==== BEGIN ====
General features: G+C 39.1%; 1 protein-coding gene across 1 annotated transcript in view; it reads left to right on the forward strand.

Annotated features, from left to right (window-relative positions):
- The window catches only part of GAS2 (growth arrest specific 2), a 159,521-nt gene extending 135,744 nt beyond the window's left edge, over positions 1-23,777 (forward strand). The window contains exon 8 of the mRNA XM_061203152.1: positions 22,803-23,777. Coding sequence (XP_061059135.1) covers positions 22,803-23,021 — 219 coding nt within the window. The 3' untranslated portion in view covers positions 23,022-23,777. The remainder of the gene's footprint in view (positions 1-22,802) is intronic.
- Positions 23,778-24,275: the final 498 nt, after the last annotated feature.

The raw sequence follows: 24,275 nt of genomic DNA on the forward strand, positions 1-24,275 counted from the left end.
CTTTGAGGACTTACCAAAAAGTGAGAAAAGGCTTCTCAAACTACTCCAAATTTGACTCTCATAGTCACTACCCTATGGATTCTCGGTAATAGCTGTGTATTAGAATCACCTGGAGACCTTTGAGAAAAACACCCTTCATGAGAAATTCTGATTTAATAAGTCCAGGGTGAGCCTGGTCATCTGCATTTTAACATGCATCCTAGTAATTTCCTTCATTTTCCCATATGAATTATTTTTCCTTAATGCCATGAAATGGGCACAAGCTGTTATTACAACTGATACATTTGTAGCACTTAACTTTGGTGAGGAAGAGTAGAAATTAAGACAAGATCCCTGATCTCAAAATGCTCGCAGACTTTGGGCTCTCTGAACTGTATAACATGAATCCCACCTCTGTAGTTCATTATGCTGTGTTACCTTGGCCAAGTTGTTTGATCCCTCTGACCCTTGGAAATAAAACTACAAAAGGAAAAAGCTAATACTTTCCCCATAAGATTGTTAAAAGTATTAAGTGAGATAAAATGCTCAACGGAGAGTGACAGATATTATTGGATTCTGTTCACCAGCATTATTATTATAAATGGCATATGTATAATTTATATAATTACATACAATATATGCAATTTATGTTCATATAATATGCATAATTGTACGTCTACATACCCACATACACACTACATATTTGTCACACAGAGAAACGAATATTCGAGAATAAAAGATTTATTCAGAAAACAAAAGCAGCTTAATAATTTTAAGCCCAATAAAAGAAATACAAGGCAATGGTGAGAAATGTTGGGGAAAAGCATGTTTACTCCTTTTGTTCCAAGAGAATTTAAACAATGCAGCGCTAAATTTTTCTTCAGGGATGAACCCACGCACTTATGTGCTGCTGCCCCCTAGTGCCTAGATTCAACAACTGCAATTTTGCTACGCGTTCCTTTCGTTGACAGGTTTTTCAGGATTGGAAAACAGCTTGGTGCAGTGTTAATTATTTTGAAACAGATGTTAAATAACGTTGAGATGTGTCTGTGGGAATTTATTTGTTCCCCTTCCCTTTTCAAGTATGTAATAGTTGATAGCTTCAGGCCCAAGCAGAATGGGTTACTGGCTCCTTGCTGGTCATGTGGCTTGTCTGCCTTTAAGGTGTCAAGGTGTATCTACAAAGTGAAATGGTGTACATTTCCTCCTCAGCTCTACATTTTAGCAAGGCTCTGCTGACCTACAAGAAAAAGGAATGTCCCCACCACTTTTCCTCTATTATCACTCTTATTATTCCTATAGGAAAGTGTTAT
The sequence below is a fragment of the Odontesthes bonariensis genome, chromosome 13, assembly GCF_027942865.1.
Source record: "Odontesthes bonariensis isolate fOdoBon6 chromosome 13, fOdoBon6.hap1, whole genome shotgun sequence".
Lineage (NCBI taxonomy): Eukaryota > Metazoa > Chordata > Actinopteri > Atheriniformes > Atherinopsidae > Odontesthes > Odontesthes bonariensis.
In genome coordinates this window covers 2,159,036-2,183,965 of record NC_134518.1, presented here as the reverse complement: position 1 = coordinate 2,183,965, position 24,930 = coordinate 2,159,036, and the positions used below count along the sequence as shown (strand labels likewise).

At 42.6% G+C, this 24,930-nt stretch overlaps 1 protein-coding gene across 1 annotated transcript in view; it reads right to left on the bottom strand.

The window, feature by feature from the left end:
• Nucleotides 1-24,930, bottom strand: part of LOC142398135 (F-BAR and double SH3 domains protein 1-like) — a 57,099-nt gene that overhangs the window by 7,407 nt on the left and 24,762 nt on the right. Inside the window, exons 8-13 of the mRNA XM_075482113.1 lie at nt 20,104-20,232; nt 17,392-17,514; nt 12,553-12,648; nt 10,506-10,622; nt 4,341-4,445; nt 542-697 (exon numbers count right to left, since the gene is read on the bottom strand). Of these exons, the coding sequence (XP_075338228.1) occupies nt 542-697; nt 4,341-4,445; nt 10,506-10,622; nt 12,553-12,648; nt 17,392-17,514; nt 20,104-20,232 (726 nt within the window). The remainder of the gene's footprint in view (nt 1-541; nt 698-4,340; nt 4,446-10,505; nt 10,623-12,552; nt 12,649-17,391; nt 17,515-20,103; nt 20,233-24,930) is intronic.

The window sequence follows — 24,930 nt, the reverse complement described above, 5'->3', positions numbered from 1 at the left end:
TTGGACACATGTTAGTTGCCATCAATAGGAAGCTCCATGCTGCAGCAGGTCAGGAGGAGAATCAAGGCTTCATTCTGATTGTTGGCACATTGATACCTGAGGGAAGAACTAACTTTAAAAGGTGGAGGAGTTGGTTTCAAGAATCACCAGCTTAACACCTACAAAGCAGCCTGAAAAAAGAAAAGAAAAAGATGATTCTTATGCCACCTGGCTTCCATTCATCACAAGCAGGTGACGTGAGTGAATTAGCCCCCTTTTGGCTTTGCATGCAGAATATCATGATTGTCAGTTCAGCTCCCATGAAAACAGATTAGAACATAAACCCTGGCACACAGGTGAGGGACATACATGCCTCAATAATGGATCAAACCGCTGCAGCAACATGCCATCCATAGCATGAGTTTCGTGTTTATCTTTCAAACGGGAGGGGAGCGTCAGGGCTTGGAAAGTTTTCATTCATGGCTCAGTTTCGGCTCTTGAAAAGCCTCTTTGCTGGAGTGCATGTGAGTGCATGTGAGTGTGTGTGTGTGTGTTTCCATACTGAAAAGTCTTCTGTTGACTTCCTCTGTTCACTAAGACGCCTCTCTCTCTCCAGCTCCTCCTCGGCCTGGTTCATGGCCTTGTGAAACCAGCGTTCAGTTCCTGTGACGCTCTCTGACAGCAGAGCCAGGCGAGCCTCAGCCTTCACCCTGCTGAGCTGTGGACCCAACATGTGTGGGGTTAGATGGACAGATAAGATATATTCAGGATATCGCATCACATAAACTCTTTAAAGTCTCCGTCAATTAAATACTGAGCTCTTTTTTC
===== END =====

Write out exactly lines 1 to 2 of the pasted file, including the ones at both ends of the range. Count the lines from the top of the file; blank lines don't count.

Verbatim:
General features: G+C 39.1%; 1 protein-coding gene across 1 annotated transcript in view; it reads left to right on the forward strand.

Annotated features, from left to right (window-relative positions):